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50 percent pay cut: a tough break for ISIS fighters

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(Read caption) In this photo released on April 25, 2015, by a militant website, which has been verified and is consistent with other AP reporting, young boys known as the "lion cubs" hold rifles and Islamic State group flags as they exercise at a training camp in Tal Afar, near Mosul, northern Iraq.

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Violent jihad, it turns out, is a rough business. According to documents leaked from inside the Islamic State (IS) group, all IS fighters have reportedly had their salaries cut by half.

Additional information from the Congressional Research Service indicate that IS soldiers earn between $400 and $1,200 a month, CNN Money’s Jose Pagliery reports. The jihadists receive a $50 stipend for their wives and $25 for every child. Even the lowest paycheck of $400, however, is more than what the Iraqi government offers.

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First published and translated by Aymenn Jawad al-Tamimi, a scholar at the Middle East forum and an expert on Islamic State, the documents don't reveal the reason for the pay cuts.

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“On account of the exceptional circumstances the Islamic State is facing, it has been decided to reduce the salaries that are paid to all [jihadists] by half, and it is not allowed for anyone to be exempted from this decision, whatever his position,” the document said. It was signed by Abu Muhammad al-Muhajir, IS's treasury minister.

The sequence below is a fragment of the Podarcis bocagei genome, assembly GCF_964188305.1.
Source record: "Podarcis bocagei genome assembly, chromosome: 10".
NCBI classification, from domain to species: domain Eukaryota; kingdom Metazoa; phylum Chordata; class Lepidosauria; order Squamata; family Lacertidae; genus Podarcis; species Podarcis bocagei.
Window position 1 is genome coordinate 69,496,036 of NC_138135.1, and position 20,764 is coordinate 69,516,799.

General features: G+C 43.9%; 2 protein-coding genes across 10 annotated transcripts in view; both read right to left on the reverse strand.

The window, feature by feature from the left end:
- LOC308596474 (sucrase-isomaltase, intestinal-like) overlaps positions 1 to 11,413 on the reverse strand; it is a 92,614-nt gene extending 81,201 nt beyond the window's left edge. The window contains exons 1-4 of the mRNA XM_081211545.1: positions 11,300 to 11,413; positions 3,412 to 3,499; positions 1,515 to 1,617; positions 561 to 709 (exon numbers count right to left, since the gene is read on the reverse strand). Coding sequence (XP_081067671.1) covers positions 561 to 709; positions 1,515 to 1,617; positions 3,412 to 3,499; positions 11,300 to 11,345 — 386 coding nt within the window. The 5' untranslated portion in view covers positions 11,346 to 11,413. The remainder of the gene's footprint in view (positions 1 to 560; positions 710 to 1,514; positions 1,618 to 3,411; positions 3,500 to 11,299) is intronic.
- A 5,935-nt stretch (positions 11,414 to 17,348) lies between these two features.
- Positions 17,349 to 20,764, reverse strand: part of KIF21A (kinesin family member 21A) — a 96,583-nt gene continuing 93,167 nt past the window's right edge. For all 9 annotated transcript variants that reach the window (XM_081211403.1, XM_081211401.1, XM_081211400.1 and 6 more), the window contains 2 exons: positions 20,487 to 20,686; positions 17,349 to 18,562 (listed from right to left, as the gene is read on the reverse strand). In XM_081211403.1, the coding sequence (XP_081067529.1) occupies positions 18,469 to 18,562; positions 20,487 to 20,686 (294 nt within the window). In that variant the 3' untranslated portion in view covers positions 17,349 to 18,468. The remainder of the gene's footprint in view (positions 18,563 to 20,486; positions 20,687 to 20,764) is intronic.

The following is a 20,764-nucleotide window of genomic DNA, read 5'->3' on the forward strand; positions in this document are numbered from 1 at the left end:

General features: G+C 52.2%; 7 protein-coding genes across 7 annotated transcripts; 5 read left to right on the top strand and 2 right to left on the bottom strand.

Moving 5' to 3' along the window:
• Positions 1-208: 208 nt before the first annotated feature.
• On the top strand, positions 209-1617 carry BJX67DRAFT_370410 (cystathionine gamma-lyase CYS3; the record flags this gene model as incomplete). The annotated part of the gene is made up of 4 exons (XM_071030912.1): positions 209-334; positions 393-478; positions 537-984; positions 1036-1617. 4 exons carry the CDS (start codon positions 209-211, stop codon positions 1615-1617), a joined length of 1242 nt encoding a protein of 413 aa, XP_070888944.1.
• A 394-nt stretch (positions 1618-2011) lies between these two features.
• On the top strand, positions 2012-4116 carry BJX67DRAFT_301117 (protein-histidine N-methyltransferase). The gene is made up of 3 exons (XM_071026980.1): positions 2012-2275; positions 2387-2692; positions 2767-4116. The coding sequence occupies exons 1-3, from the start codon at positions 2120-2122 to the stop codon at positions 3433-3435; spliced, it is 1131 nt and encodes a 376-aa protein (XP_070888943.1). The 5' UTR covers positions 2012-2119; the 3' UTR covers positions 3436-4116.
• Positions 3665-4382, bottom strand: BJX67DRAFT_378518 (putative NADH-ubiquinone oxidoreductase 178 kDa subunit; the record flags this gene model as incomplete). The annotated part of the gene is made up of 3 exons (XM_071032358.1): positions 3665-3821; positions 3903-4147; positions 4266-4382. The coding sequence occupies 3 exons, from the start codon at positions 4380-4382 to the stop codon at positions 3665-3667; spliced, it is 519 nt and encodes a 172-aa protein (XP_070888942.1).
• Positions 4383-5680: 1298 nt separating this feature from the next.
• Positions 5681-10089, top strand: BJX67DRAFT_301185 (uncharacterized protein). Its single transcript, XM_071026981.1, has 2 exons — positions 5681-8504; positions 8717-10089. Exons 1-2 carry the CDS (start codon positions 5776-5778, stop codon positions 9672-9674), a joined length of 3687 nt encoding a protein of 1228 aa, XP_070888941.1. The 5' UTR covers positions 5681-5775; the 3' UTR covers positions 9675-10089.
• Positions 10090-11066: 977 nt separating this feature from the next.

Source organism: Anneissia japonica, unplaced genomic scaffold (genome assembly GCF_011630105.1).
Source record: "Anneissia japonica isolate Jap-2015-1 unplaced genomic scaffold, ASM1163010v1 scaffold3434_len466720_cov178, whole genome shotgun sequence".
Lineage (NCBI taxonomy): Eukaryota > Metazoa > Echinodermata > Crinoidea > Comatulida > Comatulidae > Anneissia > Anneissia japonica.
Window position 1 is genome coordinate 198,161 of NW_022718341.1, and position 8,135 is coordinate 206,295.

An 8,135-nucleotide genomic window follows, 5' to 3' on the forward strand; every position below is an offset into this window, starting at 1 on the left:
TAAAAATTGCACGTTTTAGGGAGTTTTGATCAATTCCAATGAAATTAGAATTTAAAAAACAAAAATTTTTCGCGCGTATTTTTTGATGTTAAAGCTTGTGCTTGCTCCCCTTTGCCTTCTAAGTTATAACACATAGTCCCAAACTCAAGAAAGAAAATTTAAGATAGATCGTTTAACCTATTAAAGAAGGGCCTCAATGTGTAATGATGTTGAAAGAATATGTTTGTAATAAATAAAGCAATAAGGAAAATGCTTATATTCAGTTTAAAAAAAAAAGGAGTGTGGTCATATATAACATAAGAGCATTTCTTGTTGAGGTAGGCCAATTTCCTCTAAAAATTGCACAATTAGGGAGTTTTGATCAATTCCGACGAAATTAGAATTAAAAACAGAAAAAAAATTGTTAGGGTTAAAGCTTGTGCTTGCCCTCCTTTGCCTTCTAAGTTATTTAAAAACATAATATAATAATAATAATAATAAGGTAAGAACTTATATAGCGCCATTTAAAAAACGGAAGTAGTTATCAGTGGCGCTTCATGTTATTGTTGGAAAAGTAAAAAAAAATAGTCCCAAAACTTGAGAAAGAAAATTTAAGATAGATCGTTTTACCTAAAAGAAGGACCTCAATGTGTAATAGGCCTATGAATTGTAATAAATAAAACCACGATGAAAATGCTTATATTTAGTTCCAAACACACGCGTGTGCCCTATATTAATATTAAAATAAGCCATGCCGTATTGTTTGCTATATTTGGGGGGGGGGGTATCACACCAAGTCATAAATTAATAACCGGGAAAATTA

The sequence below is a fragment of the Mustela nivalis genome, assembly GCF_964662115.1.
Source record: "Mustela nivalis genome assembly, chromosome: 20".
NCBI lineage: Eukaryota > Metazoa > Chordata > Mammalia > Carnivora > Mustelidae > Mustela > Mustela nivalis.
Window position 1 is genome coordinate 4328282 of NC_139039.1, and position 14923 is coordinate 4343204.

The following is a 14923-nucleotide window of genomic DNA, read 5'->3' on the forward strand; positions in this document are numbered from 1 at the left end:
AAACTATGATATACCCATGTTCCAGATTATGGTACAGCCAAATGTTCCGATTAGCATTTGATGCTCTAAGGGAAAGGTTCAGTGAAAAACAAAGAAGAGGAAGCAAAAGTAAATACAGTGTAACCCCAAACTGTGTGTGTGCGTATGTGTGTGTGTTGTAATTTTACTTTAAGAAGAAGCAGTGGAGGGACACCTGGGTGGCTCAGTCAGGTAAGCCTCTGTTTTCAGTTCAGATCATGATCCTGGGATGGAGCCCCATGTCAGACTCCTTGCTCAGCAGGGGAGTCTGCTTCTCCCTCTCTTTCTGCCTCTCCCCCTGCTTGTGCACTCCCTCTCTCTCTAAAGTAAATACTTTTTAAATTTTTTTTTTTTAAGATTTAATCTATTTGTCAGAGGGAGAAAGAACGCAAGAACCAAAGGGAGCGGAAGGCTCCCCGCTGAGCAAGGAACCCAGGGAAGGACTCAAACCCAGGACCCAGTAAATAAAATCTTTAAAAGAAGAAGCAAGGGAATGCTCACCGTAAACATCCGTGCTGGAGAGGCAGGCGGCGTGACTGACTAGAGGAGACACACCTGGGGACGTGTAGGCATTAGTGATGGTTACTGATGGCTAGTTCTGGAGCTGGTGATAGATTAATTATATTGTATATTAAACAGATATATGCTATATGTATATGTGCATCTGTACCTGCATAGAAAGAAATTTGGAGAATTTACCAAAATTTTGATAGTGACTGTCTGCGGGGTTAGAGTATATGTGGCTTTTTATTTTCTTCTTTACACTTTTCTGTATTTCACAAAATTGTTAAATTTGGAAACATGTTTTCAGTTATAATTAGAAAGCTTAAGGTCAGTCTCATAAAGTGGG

The message goes on to say that the fighters will continue to receive pay and provisions on a biweekly basis.

While the first half of the memo uses quotes from the Quran to downplay the importance of wealth, the document doesn’t explicitly suggest any kind of financial hardship. But experts have reason to infer that wartime pressure is taking a toll on the internal and external operations of IS.

For instance, Operation Tidal Wave II – a US-led bombing campaign targeting IS oil fields and supply lines in western Iraq and eastern Syria – has definitely strained the group's funds. Though IS makes most of its money from taxes on populations under its control, a significant portion of its earnings comes from oil resources.

Before the bombings began, American officials estimated that Islamic State was making $2 million every day from its oil facilities. According to the US Treasury, IS was raking in $40 million every month in early 2015. Such is not the case now.

IS also earns its sustenance from donations, extortion, kidnapping ransom, bank robberies, and sales of antiquities. But like every governmental body, it has struggled with maintaining a budget. Beyond paying their fighters, the group's leaders must pay for infrastructure, including the salaries of civilian personnel, technicians, and engineers. IS even subsidizes the cost of bread, experts say.

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But victories for the US-led coalition are making financial logistics harder and harder for the extremist group. In addition to the attacks on oil, American air strikes have also gone straight to the cash. Two US defense officials told CNN that the military recently bombed a building in central Mosul, Iraq, destroying “millions” worth of cash.

Mr. Tamimi obtained the documents from sources inside Raqqa, the Syrian city which IS now considers its capital.


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